August 21, 2005
Why it's a Great Idea to Teach Religion in the Classroom and Why it Won't Work
The Alabama Educational Association has distributed 50,000 copies of two booklets to teachers around the state. The Bible and Public Schools and A Teacher's Guide to Religion in Public Schools. AEA spokesman, David Stout, said the goal was to dispel the notion that the "Bible and prayer aren't allowed in public schools." The guides themselves are harmless, if not actually positive. The problem is how this action is already being interpreted by many Alabamians.
Already the local news outlets have begun celebrating the fact that it is actually OK to teach the Bible and religion in public schools. And it's true that the law, as explained in the two guides, does not forbid teaching school kids about religion. Teachers are not allowed to advocate any particular religious system. The teaching must be "fair and balanced," and taught by someone with "the academic background necessary for an objective and scholarly discussion." What's going to happen when Jr. finds out that an objective and scholarly understanding of religion looks nothing like what he's been spoon feed in Sunday school?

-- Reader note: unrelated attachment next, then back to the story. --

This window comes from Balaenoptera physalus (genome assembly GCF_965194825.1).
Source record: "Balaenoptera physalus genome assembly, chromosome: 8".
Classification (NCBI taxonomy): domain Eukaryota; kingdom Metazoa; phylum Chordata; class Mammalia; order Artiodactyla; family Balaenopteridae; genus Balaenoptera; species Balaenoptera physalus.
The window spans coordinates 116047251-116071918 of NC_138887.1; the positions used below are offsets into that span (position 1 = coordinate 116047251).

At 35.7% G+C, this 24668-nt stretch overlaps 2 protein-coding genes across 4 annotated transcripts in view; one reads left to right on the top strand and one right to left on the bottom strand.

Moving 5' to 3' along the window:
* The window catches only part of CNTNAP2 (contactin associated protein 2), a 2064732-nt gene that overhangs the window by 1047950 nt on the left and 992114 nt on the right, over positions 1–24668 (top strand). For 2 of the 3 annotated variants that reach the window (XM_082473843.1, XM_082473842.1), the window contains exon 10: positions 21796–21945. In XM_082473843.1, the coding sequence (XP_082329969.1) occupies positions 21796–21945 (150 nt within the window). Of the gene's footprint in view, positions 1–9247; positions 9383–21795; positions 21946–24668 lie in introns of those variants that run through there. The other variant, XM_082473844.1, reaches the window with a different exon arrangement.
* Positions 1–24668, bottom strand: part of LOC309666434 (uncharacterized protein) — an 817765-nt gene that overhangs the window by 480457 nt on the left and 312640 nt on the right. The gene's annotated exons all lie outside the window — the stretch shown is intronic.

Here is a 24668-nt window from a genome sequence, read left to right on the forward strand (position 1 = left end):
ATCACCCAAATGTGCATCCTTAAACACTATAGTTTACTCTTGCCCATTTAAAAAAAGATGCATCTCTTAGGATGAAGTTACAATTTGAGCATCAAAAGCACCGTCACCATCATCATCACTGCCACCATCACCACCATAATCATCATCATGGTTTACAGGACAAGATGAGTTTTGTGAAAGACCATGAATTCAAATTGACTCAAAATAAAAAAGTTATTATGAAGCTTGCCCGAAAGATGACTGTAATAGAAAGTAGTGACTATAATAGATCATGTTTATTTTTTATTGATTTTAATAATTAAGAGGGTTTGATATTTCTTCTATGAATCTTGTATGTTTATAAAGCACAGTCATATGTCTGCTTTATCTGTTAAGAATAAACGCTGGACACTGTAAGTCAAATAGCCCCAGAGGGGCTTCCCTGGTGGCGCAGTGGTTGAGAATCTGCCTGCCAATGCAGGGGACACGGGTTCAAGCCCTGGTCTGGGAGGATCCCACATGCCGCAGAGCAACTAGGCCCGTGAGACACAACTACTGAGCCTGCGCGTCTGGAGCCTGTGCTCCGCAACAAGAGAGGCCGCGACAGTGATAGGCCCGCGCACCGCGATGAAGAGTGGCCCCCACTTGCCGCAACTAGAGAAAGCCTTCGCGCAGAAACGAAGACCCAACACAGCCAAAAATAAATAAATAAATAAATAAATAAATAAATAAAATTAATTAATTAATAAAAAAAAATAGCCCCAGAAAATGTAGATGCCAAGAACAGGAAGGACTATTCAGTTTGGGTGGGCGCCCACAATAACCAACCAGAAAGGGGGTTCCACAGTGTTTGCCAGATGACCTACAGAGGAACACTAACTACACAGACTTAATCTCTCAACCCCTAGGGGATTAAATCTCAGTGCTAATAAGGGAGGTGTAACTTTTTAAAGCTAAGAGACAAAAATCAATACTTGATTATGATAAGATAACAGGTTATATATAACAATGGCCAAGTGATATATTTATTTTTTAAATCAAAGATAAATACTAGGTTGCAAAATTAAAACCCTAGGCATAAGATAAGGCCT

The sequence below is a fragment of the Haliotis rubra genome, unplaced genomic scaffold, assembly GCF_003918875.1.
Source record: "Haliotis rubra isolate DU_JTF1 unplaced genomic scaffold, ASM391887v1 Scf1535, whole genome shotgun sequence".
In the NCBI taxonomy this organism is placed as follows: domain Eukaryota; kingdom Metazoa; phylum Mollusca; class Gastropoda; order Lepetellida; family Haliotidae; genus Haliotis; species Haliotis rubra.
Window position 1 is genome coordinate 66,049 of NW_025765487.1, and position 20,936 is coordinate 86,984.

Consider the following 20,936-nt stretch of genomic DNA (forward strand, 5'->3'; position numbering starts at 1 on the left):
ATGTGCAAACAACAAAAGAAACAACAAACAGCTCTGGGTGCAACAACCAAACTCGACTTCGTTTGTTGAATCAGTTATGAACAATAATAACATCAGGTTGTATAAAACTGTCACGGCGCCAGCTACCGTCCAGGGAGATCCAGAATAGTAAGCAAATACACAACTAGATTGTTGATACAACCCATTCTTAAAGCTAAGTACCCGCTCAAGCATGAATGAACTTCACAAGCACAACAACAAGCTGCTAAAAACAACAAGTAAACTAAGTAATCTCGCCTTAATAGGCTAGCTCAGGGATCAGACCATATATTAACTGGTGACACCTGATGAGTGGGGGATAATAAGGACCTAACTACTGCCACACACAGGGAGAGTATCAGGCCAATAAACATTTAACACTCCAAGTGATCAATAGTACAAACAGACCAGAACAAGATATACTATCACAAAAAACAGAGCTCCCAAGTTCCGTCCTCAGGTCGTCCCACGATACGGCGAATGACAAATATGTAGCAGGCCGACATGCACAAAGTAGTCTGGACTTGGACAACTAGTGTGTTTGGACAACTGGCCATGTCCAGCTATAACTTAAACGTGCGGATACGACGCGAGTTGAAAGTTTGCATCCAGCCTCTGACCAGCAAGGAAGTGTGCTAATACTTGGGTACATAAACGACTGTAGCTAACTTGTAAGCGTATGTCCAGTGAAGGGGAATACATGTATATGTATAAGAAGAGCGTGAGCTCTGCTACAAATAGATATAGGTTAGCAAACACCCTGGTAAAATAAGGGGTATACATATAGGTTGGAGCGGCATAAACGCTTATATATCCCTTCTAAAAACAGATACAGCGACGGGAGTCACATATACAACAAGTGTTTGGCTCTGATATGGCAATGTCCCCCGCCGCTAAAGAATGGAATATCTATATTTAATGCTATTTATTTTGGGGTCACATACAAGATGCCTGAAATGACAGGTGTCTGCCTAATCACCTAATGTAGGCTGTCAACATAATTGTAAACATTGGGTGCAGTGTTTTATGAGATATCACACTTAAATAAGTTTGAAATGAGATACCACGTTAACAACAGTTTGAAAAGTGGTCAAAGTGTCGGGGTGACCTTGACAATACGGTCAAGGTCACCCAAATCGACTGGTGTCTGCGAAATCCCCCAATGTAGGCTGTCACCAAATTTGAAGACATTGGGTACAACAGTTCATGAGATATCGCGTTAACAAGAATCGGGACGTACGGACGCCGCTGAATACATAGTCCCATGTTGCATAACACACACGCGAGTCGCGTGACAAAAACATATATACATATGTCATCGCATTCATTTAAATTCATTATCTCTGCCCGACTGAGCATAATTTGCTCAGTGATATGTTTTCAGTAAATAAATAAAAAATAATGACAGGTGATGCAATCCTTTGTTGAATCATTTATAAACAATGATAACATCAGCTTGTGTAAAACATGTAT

The Bible in Public Schools deals with the issue of which Bible to teach. Unfortunately it concludes that some trimmed down version which would contain an aspect of all the different versions is preferable. It seems it would be better to emphasize that there are a lot of different Bibles with a lot of different interpretations. Teachers could go on to explain the difficulties of translating ancient text into modern language. Furthermore the children could learn that different societies and cultures have always used various holy books to justify their cultural norms. Then they may realize that our society is only one of many and, like all others, is in a state of flux.
Children could be shown that religions come and go. They could be taught the difference between revealed truth and evidence. In an ideal world Christianity would take it's rightful place beside Native American religions and be consigned to museums where college kids would dress up like Christians and reenact their ceremonies.
But that's not going to happen. What's going to happen in a bunch of Fundamentalists are going to try to confuse their dogma with science and history. They'll do it by telling lies and then all the sane people will remember why religion has been so taboo in the schools for the past 40 years.